Like many freelancers, my wife is often asked whether she’s available to do a particular piece of work. There’s only so much one person can do, but clients can be very insistent: can she please take on their urgent assignment and have it done by Thursday? Saying no isn’t her strong point, so we came up with the idea of publishing a web calendar of available days.
We knew what we wanted but there was nothing exactly like it available. Starting with Chris Bolson’s freeware and a design spanning two Post-It notes, I started learning PGP and CSS. As someone who’s lived with HTML for many years and other languages since childhood, it was surprisingly easy to pick up. I needed enough knowledge to refactor and rewrite so the app does what we needed it to do. It’s a bit like learning enough Greek for your holiday when you already speak two languages.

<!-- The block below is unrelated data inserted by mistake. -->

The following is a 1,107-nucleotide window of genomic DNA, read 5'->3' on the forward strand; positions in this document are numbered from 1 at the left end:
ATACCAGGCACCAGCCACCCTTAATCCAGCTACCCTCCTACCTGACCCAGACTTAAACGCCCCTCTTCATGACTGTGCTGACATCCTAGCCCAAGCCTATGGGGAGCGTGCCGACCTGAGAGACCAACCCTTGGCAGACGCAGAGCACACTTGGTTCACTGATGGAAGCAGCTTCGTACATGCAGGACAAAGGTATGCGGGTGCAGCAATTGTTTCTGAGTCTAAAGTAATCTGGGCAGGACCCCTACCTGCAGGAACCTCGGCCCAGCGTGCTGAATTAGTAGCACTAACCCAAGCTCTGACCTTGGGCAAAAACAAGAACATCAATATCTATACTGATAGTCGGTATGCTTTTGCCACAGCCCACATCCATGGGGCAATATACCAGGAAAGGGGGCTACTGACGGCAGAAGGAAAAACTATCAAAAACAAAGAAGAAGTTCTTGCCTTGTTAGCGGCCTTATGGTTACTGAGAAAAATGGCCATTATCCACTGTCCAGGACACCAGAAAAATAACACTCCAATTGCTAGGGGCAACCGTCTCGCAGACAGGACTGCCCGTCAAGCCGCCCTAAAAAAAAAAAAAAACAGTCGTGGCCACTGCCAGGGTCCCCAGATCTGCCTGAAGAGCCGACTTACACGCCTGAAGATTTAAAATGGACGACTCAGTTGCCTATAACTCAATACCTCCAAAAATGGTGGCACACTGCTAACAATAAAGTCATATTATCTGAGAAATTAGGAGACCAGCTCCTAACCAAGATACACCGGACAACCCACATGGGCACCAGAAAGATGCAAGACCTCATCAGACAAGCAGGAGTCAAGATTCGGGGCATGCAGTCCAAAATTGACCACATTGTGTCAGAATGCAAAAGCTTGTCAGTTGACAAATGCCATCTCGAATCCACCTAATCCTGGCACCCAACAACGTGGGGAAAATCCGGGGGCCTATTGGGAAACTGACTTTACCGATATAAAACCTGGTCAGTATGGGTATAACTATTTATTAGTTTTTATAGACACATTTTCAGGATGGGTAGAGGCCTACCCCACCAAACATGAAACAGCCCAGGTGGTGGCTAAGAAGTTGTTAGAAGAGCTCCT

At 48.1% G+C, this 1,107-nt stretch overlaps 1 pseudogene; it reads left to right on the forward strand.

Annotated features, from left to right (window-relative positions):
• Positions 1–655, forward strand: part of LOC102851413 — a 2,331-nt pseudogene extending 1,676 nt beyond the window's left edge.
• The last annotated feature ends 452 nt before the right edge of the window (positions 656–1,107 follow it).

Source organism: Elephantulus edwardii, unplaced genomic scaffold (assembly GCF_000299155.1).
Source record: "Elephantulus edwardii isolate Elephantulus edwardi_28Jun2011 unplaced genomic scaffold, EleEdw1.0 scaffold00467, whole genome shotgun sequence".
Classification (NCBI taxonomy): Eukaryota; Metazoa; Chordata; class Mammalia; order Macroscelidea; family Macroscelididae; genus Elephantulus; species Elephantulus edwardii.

The New Calendar
In a couple of days, the new version was online, and the URL shared to key clients. It’s easy to use and there’s a box below the calendar to publish announcements, working hours and so on. Here’s what the calendar part looks like: –
A Step Forward
The previous person-to-person interaction now hit against the perceived authority of a machine. Like clients making a dental appointment who can see the available free slots. They now have that information at a glance. Like a customer with a sore tooth no longer trying to negotiate an immediate appointment if the dentist is already booked.
Sharing information helps clients choose an available time slot. The biggest transformation was eliminating the time overhead of unnecessary communication and negotiation. It even took away my wife’s niggling feeling that, despite her best efforts, she was letting people down. It’s no longer the case that she says no; rather, computer says no.
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